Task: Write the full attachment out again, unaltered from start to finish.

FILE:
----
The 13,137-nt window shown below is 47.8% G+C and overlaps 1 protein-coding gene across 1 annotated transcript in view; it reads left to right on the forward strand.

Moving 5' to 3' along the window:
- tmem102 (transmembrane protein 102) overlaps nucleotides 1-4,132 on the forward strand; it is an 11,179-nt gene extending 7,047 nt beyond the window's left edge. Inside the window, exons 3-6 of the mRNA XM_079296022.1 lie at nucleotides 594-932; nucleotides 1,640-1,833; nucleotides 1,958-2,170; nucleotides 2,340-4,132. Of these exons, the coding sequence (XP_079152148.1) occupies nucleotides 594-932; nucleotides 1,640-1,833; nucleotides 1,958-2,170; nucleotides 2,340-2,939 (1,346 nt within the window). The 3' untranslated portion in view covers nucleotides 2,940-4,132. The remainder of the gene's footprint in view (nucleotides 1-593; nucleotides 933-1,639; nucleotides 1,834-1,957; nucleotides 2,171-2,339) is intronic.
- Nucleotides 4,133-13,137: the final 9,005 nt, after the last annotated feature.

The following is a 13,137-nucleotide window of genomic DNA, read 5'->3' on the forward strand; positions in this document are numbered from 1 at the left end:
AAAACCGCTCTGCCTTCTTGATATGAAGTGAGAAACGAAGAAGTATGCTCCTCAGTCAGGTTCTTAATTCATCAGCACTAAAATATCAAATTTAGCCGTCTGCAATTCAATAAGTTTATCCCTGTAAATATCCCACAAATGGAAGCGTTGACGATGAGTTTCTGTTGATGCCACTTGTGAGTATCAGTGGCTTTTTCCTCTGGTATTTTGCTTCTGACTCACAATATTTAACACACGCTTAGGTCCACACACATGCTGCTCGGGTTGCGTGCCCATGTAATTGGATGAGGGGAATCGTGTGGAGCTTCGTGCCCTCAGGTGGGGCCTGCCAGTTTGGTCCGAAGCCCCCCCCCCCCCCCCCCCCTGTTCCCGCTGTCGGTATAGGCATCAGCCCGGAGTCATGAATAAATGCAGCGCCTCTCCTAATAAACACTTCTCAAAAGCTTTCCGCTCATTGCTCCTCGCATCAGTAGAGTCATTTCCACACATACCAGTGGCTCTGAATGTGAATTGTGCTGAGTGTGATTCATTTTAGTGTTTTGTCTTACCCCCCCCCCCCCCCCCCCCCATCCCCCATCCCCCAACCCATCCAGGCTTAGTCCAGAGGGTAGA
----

The 13,137-nt window shown below is 47.8% G+C and overlaps 1 protein-coding gene across 1 annotated transcript in view; it reads left to right on the forward strand.

Moving 5' to 3' along the window:
- tmem102 (transmembrane protein 102) overlaps nucleotides 1-4,132 on the forward strand; it is an 11,179-nt gene extending 7,047 nt beyond the window's left edge. Inside the window, exons 3-6 of the mRNA XM_079296022.1 lie at nucleotides 594-932; nucleotides 1,640-1,833; nucleotides 1,958-2,170; nucleotides 2,340-4,132. Of these exons, the coding sequence (XP_079152148.1) occupies nucleotides 594-932; nucleotides 1,640-1,833; nucleotides 1,958-2,170; nucleotides 2,340-2,939 (1,346 nt within the window). The 3' untranslated portion in view covers nucleotides 2,940-4,132. The remainder of the gene's footprint in view (nucleotides 1-593; nucleotides 933-1,639; nucleotides 1,834-1,957; nucleotides 2,171-2,339) is intronic.
- Nucleotides 4,133-13,137: the final 9,005 nt, after the last annotated feature.

The following is a 13,137-nucleotide window of genomic DNA, read 5'->3' on the forward strand; positions in this document are numbered from 1 at the left end:
AAAACCGCTCTGCCTTCTTGATATGAAGTGAGAAACGAAGAAGTATGCTCCTCAGTCAGGTTCTTAATTCATCAGCACTAAAATATCAAATTTAGCCGTCTGCAATTCAATAAGTTTATCCCTGTAAATATCCCACAAATGGAAGCGTTGACGATGAGTTTCTGTTGATGCCACTTGTGAGTATCAGTGGCTTTTTCCTCTGGTATTTTGCTTCTGACTCACAATATTTAACACACGCTTAGGTCCACACACATGCTGCTCGGGTTGCGTGCCCATGTAATTGGATGAGGGGAATCGTGTGGAGCTTCGTGCCCTCAGGTGGGGCCTGCCAGTTTGGTCCGAAGCCCCCCCCCCCCCCCCCCCCTGTTCCCGCTGTCGGTATAGGCATCAGCCCGGAGTCATGAATAAATGCAGCGCCTCTCCTAATAAACACTTCTCAAAAGCTTTCCGCTCATTGCTCCTCGCATCAGTAGAGTCATTTCCACACATACCAGTGGCTCTGAATGTGAATTGTGCTGAGTGTGATTCATTTTAGTGTTTTGTCTTACCCCCCCCCCCCCCCCCCCCCATCCCCCATCCCCCAACCCATCCAGGCTTAGTCCAGAGGGTAGA